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Still Chewing the Fat

Despite warnings, fewer than one in four Americans eat enough fruits, vegetables

FRIDAY, Jan. 4, 2002 (HealthDayNews) -- If you chow down five servings of fruits and vegetables each day, consider yourself a paragon of culinary discipline -- and hardly the typical American.

Despite the steady drumbeat supporting healthy diets, a new report shows that fewer than one in four Americans eat what they should.

"It's hard to change people's attitudes and habits," says Barbara Howard, chairwoman of the nutrition committee of the American Heart Association (AHA), which released the report this week. "We don't expect everyone to reach 100 percent, but we still have a long way to go."

There is a small bit of good news for the female half of the population: Although popular culture suggests women are obsessed with their weight, they actually eat better than men.

However, on the whole, in a country that embraces cheeseburgers and Ben & Jerry's ice cream, people simply aren't getting enough broccoli and cauliflower, the AHA found when it examined federal statistics from the 1990s.

In 1996, only 22.7 percent of adults ate at least five servings of fruits and vegetables each day. The rate rose since 1990, but only from 19 percent.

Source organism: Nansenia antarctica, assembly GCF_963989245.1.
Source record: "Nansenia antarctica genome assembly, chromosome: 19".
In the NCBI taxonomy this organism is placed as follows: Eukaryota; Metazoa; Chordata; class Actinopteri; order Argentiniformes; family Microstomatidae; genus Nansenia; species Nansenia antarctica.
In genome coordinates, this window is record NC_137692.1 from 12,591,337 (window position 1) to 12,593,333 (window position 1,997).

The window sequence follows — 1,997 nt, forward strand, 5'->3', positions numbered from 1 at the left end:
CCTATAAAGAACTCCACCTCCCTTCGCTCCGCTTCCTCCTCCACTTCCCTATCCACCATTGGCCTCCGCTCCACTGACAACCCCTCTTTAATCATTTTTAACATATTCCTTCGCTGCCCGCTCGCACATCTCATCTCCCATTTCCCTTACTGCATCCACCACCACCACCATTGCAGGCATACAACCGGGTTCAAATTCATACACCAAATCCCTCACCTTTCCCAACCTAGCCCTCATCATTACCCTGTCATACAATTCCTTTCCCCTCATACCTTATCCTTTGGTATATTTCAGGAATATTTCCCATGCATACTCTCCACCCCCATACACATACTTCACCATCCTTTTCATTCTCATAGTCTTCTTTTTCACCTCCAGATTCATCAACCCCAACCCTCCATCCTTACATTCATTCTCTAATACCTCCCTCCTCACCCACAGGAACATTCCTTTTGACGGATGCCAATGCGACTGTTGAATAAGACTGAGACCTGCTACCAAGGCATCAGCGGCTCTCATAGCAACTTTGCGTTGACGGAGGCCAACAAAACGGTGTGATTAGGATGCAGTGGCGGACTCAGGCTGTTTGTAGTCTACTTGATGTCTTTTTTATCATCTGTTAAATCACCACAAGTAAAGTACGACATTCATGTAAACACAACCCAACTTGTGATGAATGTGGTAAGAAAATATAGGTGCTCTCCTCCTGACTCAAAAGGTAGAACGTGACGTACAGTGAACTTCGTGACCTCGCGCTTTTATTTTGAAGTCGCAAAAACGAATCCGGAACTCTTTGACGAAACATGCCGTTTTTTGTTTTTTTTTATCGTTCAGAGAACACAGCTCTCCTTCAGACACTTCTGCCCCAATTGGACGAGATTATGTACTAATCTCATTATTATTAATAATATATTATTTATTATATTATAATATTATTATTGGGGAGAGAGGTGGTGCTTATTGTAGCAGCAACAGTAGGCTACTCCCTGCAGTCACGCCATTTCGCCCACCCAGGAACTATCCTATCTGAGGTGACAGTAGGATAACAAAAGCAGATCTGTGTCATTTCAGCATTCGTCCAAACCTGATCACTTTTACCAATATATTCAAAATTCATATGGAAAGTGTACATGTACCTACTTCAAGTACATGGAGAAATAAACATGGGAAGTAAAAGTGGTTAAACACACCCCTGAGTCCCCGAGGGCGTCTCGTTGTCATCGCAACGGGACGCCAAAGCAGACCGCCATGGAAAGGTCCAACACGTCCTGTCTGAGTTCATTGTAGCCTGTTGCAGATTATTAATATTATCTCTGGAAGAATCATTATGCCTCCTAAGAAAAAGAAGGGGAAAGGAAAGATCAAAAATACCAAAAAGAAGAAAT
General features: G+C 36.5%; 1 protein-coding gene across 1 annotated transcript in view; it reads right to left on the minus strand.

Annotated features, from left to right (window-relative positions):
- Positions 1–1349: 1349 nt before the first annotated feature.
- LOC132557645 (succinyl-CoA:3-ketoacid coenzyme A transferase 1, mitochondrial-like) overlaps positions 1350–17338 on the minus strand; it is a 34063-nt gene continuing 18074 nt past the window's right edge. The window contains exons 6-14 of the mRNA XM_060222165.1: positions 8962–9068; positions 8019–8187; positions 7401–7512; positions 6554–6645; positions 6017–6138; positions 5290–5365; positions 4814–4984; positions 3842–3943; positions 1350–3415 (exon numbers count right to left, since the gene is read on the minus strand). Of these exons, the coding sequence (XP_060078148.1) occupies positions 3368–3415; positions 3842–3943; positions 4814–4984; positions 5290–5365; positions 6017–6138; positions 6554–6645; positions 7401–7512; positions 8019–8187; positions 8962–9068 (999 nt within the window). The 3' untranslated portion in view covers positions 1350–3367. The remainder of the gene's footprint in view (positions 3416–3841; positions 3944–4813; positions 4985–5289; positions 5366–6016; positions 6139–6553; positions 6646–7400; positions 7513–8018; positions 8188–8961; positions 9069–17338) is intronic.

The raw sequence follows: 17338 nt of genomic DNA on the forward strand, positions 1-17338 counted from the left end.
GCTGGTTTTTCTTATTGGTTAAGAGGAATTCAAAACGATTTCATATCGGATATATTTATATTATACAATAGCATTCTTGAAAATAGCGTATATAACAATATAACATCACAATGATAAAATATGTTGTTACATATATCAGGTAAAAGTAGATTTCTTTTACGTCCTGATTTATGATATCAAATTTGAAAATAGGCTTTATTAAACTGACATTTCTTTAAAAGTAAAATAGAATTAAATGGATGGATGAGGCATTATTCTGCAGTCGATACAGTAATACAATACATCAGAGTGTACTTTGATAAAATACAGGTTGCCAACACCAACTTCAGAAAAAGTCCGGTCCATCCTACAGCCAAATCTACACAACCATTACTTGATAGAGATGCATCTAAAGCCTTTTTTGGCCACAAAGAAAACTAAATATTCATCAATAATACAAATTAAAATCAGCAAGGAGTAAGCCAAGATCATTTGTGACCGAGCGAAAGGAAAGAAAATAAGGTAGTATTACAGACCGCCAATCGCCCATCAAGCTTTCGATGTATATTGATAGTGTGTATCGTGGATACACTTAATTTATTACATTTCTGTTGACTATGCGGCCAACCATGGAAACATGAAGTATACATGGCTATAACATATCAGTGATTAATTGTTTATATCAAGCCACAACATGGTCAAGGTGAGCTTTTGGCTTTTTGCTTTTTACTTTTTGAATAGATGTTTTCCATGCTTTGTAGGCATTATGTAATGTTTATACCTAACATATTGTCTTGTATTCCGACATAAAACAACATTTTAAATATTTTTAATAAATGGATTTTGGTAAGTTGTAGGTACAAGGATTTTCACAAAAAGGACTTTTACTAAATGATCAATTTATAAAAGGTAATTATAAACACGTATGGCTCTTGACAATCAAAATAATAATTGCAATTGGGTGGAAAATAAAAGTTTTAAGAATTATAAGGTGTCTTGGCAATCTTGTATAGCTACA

Those most likely to have healthy diets were white people, those over 65, college graduates, non-smokers and regular exercisers.

Not surprisingly, fat people were behind their peers in the healthy-eating department. Only 15.4 percent of them ate the recommended amount of fruits and vegetables, a rate even lower than in 1990.

The good news for women is that 26.2 percent of them ate enough fruits and vegetables, compared to 19.1 percent of men.

Howard sees an obvious reason for that.

"Women are the food preparers," she says. "They're more into reading about nutrition. They go into the supermarket and read labels. It's more on their radar screen."

She cautions that the study's statistics are based on people's recollections of what they ate, not direct observation by researchers, so they may be less than accurate.

"As you can imagine, they're not perfect," she says. "If I ask you what you ate yesterday, you might not remember. And some people lie about what they eat."

Howard blames some of America's lousy diet on the rise of "meat and potatoes" during the last half of the 20th century.

"People haven't grown up learning how to appreciate vegetables like they used to when they lived on farms," she explains. "We have a society that relies on fast food, and tends to stress the meat and potatoes, the starches. Vegetables have taken a second-class role. A lot of people haven't learned how good they can be."

Or how good for your health: Heart disease remains the leading killer of women and men in the United States.

What To Do

Try the American Institute of Cancer Research for recipes that will help you eat well without sacrificing flavor.

To learn more about how to incorporate healthy foods into your diet, visit the University of Maine's Fruit Pyramid Series.

SOURCES: Interview with Barbara Howard, Ph.D., chairwoman, nutrition committee, American Heart Association, Dallas, and president, MedStar Research Institute, Washington, D.C.; American Heart Association's 2002 Heart and Stroke Statistical Update
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